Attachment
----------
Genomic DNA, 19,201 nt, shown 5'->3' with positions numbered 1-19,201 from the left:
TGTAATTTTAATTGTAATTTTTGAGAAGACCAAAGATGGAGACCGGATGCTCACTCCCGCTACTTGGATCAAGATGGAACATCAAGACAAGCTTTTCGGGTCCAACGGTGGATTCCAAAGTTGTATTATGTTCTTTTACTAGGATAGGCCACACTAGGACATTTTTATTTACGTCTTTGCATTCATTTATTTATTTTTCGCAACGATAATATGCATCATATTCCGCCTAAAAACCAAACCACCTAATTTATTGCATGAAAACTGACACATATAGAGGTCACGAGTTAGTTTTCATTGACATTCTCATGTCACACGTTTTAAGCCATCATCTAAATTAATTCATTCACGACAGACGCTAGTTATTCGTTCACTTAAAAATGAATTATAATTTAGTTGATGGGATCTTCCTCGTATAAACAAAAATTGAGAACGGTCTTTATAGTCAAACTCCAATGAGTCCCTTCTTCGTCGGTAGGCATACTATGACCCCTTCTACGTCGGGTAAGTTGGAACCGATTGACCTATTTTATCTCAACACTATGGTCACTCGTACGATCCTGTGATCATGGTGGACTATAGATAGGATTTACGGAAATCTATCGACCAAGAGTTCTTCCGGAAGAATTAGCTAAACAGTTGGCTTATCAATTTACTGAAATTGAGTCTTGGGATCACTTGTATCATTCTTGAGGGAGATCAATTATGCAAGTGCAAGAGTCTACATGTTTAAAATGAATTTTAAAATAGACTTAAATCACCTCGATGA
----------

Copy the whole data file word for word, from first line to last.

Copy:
Genomic DNA, 19,201 nt, shown 5'->3' with positions numbered 1-19,201 from the left:
TGTAATTTTAATTGTAATTTTTGAGAAGACCAAAGATGGAGACCGGATGCTCACTCCCGCTACTTGGATCAAGATGGAACATCAAGACAAGCTTTTCGGGTCCAACGGTGGATTCCAAAGTTGTATTATGTTCTTTTACTAGGATAGGCCACACTAGGACATTTTTATTTACGTCTTTGCATTCATTTATTTATTTTTCGCAACGATAATATGCATCATATTCCGCCTAAAAACCAAACCACCTAATTTATTGCATGAAAACTGACACATATAGAGGTCACGAGTTAGTTTTCATTGACATTCTCATGTCACACGTTTTAAGCCATCATCTAAATTAATTCATTCACGACAGACGCTAGTTATTCGTTCACTTAAAAATGAATTATAATTTAGTTGATGGGATCTTCCTCGTATAAACAAAAATTGAGAACGGTCTTTATAGTCAAACTCCAATGAGTCCCTTCTTCGTCGGTAGGCATACTATGACCCCTTCTACGTCGGGTAAGTTGGAACCGATTGACCTATTTTATCTCAACACTATGGTCACTCGTACGATCCTGTGATCATGGTGGACTATAGATAGGATTTACGGAAATCTATCGACCAAGAGTTCTTCCGGAAGAATTAGCTAAACAGTTGGCTTATCAATTTACTGAAATTGAGTCTTGGGATCACTTGTATCATTCTTGAGGGAGATCAATTATGCAAGTGCAAGAGTCTACATGTTTAAAATGAATTTTAAAATAGACTTAAATCACCTCGATGA